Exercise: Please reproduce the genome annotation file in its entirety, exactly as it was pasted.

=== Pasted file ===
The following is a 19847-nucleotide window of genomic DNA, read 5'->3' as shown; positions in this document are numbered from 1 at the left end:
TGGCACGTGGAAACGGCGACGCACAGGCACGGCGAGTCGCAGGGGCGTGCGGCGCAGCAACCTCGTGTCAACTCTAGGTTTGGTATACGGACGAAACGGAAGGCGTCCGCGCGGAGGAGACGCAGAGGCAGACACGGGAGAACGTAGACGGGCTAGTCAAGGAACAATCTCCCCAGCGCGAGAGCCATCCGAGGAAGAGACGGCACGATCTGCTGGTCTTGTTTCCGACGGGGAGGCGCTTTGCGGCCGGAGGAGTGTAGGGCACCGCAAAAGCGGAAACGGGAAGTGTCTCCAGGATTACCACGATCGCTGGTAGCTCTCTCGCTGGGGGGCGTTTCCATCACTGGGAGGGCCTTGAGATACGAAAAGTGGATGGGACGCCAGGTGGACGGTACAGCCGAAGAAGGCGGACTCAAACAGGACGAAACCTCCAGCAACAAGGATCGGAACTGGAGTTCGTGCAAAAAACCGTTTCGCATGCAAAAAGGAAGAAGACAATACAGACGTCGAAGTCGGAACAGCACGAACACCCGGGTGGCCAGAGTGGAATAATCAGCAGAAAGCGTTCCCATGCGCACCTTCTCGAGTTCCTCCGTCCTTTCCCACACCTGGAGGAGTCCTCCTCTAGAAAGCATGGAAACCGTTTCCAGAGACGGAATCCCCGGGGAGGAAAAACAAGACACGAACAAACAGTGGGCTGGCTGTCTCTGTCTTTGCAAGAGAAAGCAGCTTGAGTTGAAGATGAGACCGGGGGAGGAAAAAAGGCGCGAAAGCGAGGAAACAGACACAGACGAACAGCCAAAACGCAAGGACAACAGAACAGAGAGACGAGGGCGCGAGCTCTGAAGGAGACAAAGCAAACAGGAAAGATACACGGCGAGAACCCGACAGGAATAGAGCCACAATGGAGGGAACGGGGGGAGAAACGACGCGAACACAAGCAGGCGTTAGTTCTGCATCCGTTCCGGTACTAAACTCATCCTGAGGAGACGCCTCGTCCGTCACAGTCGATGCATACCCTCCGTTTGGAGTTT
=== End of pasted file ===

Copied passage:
The following is a 19847-nucleotide window of genomic DNA, read 5'->3' as shown; positions in this document are numbered from 1 at the left end:
TGGCACGTGGAAACGGCGACGCACAGGCACGGCGAGTCGCAGGGGCGTGCGGCGCAGCAACCTCGTGTCAACTCTAGGTTTGGTATACGGACGAAACGGAAGGCGTCCGCGCGGAGGAGACGCAGAGGCAGACACGGGAGAACGTAGACGGGCTAGTCAAGGAACAATCTCCCCAGCGCGAGAGCCATCCGAGGAAGAGACGGCACGATCTGCTGGTCTTGTTTCCGACGGGGAGGCGCTTTGCGGCCGGAGGAGTGTAGGGCACCGCAAAAGCGGAAACGGGAAGTGTCTCCAGGATTACCACGATCGCTGGTAGCTCTCTCGCTGGGGGGCGTTTCCATCACTGGGAGGGCCTTGAGATACGAAAAGTGGATGGGACGCCAGGTGGACGGTACAGCCGAAGAAGGCGGACTCAAACAGGACGAAACCTCCAGCAACAAGGATCGGAACTGGAGTTCGTGCAAAAAACCGTTTCGCATGCAAAAAGGAAGAAGACAATACAGACGTCGAAGTCGGAACAGCACGAACACCCGGGTGGCCAGAGTGGAATAATCAGCAGAAAGCGTTCCCATGCGCACCTTCTCGAGTTCCTCCGTCCTTTCCCACACCTGGAGGAGTCCTCCTCTAGAAAGCATGGAAACCGTTTCCAGAGACGGAATCCCCGGGGAGGAAAAACAAGACACGAACAAACAGTGGGCTGGCTGTCTCTGTCTTTGCAAGAGAAAGCAGCTTGAGTTGAAGATGAGACCGGGGGAGGAAAAAAGGCGCGAAAGCGAGGAAACAGACACAGACGAACAGCCAAAACGCAAGGACAACAGAACAGAGAGACGAGGGCGCGAGCTCTGAAGGAGACAAAGCAAACAGGAAAGATACACGGCGAGAACCCGACAGGAATAGAGCCACAATGGAGGGAACGGGGGGAGAAACGACGCGAACACAAGCAGGCGTTAGTTCTGCATCCGTTCCGGTACTAAACTCATCCTGAGGAGACGCCTCGTCCGTCACAGTCGATGCATACCCTCCGTTTGGAGTTT